A friend alerted me she saw my children in a photograph hung in a chain restaurant. Although the picture was taken at a public event, I never gave permission for anyone to sell the image of my children or to hang in such a very public place. Even though it is a public place, there is some expected right to privacy. After all, we don't expect a trip to the grocery store to land us on a billboard. What rights do I have to protect the image of my children? (What if we had been in Witness Protection or hiding from an abusive partner?)
The following is for general information purposes only and should not be taken as legal advice for any particular situation. If you have a specific concern you should consult with an attorney familiar with the relevant issues in the jurisdiction in question. Since the questioner indicated they were located in the U.S., this answer assumes that to be the case.
There are a lot of issues involved here, and any one of them may or may not be the hinge upon which a judge would rule in a case such as this. You need to consult an attorney who specializes in this area and who practices in your jurisdiction and would be familiar with the tendencies of the potential judge(s) that might hear your case were it to go to trial.
That said, there are several considerations that should be made in situations like this.
As to the part of your question that asks,
Depending on what may be deduced from the photo itself as well as how it is displayed, at the very worst the photo of your children only reveals where they were at a specific time in the past and does not necessarily reveal where they presently are. Does the way in which the photo is displayed or captioned even indicate where or when the photo was taken?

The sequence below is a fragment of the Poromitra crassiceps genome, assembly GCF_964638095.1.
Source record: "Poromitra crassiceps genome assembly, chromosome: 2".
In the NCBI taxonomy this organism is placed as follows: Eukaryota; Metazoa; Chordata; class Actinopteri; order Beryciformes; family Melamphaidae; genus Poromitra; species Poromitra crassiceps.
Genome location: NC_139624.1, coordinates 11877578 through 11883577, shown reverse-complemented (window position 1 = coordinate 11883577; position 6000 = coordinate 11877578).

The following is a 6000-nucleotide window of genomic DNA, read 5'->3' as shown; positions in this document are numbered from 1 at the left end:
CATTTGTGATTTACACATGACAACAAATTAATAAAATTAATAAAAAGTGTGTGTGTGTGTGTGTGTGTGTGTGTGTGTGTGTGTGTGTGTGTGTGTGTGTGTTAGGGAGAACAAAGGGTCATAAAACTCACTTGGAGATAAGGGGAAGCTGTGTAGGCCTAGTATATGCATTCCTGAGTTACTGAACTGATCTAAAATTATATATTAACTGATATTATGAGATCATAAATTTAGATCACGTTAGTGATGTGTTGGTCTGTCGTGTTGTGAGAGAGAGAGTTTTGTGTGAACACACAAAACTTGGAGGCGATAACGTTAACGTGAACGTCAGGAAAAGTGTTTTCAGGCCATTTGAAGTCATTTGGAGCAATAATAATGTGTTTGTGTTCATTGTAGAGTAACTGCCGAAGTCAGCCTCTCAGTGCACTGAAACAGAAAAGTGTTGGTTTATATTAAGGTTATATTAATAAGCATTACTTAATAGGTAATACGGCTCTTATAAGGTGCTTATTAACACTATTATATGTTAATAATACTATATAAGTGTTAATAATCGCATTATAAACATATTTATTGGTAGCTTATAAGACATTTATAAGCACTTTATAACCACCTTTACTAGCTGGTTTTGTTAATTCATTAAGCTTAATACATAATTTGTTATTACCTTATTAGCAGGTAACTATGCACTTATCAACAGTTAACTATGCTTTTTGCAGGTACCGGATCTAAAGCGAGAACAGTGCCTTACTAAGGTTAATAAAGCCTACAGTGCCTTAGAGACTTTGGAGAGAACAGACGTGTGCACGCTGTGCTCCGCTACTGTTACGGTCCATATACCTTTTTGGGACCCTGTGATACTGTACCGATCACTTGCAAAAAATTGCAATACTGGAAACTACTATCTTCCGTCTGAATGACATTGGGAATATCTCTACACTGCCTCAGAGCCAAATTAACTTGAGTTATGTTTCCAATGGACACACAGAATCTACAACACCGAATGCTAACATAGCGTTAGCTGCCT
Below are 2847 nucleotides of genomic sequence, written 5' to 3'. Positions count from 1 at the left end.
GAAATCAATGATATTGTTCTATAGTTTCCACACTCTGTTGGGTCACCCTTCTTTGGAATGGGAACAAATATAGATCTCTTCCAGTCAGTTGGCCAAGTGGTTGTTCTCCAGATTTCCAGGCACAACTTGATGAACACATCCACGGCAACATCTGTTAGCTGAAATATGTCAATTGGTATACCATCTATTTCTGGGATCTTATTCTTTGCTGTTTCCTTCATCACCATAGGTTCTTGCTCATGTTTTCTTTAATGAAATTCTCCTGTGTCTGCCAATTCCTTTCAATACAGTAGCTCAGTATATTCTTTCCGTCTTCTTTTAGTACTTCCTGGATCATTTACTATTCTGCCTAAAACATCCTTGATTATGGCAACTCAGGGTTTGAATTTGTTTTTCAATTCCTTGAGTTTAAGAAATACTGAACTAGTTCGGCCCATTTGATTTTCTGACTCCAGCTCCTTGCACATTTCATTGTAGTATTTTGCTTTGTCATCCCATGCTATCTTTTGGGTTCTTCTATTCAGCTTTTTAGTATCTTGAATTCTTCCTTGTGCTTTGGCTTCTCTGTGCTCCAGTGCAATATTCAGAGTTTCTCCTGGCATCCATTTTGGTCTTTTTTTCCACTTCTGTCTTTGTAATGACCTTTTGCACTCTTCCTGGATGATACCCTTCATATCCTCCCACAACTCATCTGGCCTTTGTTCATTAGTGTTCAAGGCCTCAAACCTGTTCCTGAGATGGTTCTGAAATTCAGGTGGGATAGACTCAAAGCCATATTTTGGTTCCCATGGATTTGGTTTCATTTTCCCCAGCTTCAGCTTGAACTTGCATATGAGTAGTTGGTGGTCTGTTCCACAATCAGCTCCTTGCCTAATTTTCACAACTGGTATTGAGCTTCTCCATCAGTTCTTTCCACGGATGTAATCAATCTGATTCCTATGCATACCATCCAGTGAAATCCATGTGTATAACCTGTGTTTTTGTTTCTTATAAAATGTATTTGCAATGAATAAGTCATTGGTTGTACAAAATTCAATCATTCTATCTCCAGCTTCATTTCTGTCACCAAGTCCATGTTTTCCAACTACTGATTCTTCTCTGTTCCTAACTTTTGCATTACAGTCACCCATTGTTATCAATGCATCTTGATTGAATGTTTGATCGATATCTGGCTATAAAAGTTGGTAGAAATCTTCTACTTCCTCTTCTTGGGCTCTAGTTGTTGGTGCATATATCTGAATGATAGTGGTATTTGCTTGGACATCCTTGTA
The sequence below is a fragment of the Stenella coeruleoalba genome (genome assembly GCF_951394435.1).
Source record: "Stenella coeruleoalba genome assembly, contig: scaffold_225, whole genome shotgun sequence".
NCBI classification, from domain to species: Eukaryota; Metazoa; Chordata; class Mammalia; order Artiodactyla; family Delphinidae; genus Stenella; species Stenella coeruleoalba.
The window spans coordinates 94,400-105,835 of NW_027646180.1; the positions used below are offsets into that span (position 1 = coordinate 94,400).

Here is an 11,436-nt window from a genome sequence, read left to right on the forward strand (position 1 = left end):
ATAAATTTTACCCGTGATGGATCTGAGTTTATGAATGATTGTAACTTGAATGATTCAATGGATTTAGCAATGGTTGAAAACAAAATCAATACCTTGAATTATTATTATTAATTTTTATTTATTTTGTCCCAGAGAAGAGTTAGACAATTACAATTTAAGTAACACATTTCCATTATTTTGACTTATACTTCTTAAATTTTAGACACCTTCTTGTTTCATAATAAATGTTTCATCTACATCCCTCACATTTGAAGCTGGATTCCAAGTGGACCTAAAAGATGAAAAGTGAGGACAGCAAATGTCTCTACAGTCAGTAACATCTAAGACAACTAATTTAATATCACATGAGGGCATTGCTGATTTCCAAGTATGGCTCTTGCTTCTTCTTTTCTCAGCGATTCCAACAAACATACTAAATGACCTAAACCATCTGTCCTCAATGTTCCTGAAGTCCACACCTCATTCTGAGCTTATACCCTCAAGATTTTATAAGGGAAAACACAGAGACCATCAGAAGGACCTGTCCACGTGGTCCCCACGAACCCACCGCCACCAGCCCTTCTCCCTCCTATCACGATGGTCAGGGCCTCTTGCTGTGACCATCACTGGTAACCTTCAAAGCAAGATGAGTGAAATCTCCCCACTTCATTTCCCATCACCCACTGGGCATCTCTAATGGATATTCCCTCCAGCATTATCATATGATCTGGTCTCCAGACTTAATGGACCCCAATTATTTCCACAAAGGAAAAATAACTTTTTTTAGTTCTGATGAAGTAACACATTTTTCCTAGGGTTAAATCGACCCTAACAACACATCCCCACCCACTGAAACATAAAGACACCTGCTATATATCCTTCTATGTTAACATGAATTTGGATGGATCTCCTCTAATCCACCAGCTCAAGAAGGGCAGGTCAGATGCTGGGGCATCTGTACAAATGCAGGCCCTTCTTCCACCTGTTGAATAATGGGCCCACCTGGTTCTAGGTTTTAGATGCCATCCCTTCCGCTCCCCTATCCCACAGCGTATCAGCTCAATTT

I've never been involved with anyone placed in a witness protection program, but I would assume the participants are strongly encouraged to avoid situations, such as attending notable public events, that might reveal their whereabouts. I would also assume the same would be the case for those hiding from an abusive partner.
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My answer will be really short, and not based on any law school experience, but only on some conversations about privacy and tort law, etc. and how they apply to photographers, with an uncle who is a lawyer and a cousin in law school, and the fact that I'm a photographer.
As long as the person who took the photo in the public place isn't deriving any profit from the photograph itself by sole virtue of your presence in the photo, or committing libel against you, then your privacy isn't being exploited for others' gain and harm isn't being done to you. So in that case, there would be nothing you could do to them.
Harm can include intangible harm like suffering caused by knowing that an indecent photograph of someone you love is being looked at by others.
"By sole virtue of your presence" means the person alone who is the subject of the photo, rather than the context of the photograph. I.e., I can be paid by the newspaper for my picture of the the winner of the state track meet, and of course that photo consists almost entirely of the person who won. But there is an editorial reason for the picture, i.e., it is a picture "of the winner of the state track meet" rather than "a picture of a person that some other person is hiring me to stalk in public."
Being a celebrity is enough context that people can usually "stalk" celebrities in public legally, but most other people can't be stalked in public without its being construed as harassment.
Sorry, my answer is now getting longer and longer... just look at the second paragraph, and that's all I meant to say.